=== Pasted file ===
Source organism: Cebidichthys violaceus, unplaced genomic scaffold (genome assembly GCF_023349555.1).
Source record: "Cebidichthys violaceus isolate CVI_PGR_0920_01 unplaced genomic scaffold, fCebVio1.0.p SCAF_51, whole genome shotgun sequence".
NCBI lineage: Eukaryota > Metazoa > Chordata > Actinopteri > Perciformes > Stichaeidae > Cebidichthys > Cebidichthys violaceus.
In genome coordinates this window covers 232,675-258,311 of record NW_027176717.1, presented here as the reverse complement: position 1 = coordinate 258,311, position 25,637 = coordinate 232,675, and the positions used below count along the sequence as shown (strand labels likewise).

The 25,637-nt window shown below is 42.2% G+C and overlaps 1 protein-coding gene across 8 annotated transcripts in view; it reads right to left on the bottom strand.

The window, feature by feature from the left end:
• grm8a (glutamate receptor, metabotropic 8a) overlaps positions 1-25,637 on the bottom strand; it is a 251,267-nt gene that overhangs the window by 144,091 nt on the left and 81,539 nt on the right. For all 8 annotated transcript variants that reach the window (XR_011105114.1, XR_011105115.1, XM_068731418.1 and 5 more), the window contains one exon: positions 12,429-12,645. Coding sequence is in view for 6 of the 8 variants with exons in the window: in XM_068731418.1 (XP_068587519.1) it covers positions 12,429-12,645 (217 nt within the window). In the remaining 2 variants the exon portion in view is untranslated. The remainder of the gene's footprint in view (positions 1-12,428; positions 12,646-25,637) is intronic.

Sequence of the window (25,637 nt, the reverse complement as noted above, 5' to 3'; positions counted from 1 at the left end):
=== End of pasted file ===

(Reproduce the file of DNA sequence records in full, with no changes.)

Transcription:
Source organism: Cebidichthys violaceus, unplaced genomic scaffold (genome assembly GCF_023349555.1).
Source record: "Cebidichthys violaceus isolate CVI_PGR_0920_01 unplaced genomic scaffold, fCebVio1.0.p SCAF_51, whole genome shotgun sequence".
NCBI lineage: Eukaryota > Metazoa > Chordata > Actinopteri > Perciformes > Stichaeidae > Cebidichthys > Cebidichthys violaceus.
In genome coordinates this window covers 232,675-258,311 of record NW_027176717.1, presented here as the reverse complement: position 1 = coordinate 258,311, position 25,637 = coordinate 232,675, and the positions used below count along the sequence as shown (strand labels likewise).

The 25,637-nt window shown below is 42.2% G+C and overlaps 1 protein-coding gene across 8 annotated transcripts in view; it reads right to left on the bottom strand.

The window, feature by feature from the left end:
• grm8a (glutamate receptor, metabotropic 8a) overlaps positions 1-25,637 on the bottom strand; it is a 251,267-nt gene that overhangs the window by 144,091 nt on the left and 81,539 nt on the right. For all 8 annotated transcript variants that reach the window (XR_011105114.1, XR_011105115.1, XM_068731418.1 and 5 more), the window contains one exon: positions 12,429-12,645. Coding sequence is in view for 6 of the 8 variants with exons in the window: in XM_068731418.1 (XP_068587519.1) it covers positions 12,429-12,645 (217 nt within the window). In the remaining 2 variants the exon portion in view is untranslated. The remainder of the gene's footprint in view (positions 1-12,428; positions 12,646-25,637) is intronic.

Sequence of the window (25,637 nt, the reverse complement as noted above, 5' to 3'; positions counted from 1 at the left end):